2) Each generator outputs its code M00 synchronously with the clock signal CLK.
3) All 1's condition of one shift-register determines the phase of other shift-register. As shown in FIG. 5(a), when FF11-FF13 all contain 1's, NAND gate 518 enables the bottom shift-register to load in a sequence of 1's and 0's in accordance with initial phase setting device 508.
4) Each of codes M00 and M01 is a Manchester code.
Switching circuit 504 selects one of two codes M00 and M01, depending on its input data i504. Input data consists of stream of bits, with each bit either "1" or "0." When an incoming bit is "1," circuit 504 chooses code M00; otherwise, circuit 504 chooses code M01. Each time circuit 504 transmits a code sequence, NAND gate 518 outputs a transmission request signal T518. In response, a transmitted data processing block [not shown in FIG. 5(a)] supplies switching circuit 504 with a single bit.
FIG. 6 is a block diagram of another embodiment of CSK modulator 340. Its structure is similar to that shown in FIG. 5(a); corresponding parts have been labelled with same numbers. EX-OR gates 514 and 518 as shown in FIG. 5(a) have been eliminated from generators 502 and 506. Instead, EX-OR gate 614, which receives outputs from switching circuit 504 and clock (or an oscillator) 510, has been placed at the output side of switching circuit 504. Modulator 340 of this particular construction requires one less number of EX-OR gates than that shown in FIG. 5(a).
FIG. 7 is a block diagram of yet another CSK modulator 340, in which feedback tap locations for two shift-registers are identical. Thus, two generators 502 and 506 output the same M-series code. However, since initial states of the two shift-registers are different, phase of code L00 is different from that of code L01.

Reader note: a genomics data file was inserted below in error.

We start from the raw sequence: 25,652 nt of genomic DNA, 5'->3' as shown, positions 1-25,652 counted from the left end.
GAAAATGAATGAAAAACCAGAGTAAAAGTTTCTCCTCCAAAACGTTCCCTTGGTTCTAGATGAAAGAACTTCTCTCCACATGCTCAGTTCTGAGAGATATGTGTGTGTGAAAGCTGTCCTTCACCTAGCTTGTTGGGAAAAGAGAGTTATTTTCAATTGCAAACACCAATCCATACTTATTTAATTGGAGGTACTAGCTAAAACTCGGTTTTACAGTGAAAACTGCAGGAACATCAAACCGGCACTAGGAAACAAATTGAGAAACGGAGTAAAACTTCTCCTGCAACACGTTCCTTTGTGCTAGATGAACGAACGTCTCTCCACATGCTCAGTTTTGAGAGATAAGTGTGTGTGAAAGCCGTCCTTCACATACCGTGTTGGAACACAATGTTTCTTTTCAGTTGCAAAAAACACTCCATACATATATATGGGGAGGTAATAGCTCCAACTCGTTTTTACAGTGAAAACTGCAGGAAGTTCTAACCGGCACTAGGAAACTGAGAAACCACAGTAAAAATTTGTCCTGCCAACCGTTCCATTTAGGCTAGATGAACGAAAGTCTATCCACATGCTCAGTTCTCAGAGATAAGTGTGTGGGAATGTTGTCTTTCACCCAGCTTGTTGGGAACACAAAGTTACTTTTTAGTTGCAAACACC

M-series code L00 from generator 502 in FIG. 7 is not a Manchester code. However, if desired, code L00 may be converted into a Manchester code by inputting clock signal CLK and code sequence L00 (output from F13) into an EX-OR gate. Each transition of incoming clock signal CLK is synchronized to the center of each chip. The EX-OR gate will then output a Manchester M-series code. The same applies to code L01.
Even though the labels L00 and L01 have been used to differentiate codes outputted from the shift-registers F11-F13 and F21-F23 and the labels M00 and M01 for Manchester codes formed from L00 and L01, labels M00 and M01 will now be used to designate both L00 and L01, as well as M00 and M01.
Contents of registers FF11 through FF13 are shown below for eight clock cycles.
______________________________________St. No. FF11 FF12 FF13______________________________________1 1 1 1 ← initial state2 0 1 13 1 0 14 0 1 05 0 0 16 1 0 07 1 1 01 1 1 1 ← back to initial state______________________________________
When the shift-register in generator 502 is in an all 1's state, the shift-register in generator 506 is at 1 0 0 state. Thus, relative to code M00, code M01 is delayed by four chips, or equivalently four clock cycles (four chip =half of the period of code L00=T/2).
For CSK systems employing two codes M00 and M01 in which code M00 is different from code M01 only in its phase, large inter-correlation peaks Qa and Qb (FIG. 4) appear in signals Ra and Rb. To prevent Qa and Qb from causing incorrect demodulation of data, the phases of codes M00 and M01 are offset by approximately T/2. By the virtue of the offset, each inter-correlation peaks Qa and Qb appear in the proximity of the boundary region of period T. Auto-correlation peaks Pa and Pb are at or near the center of each period.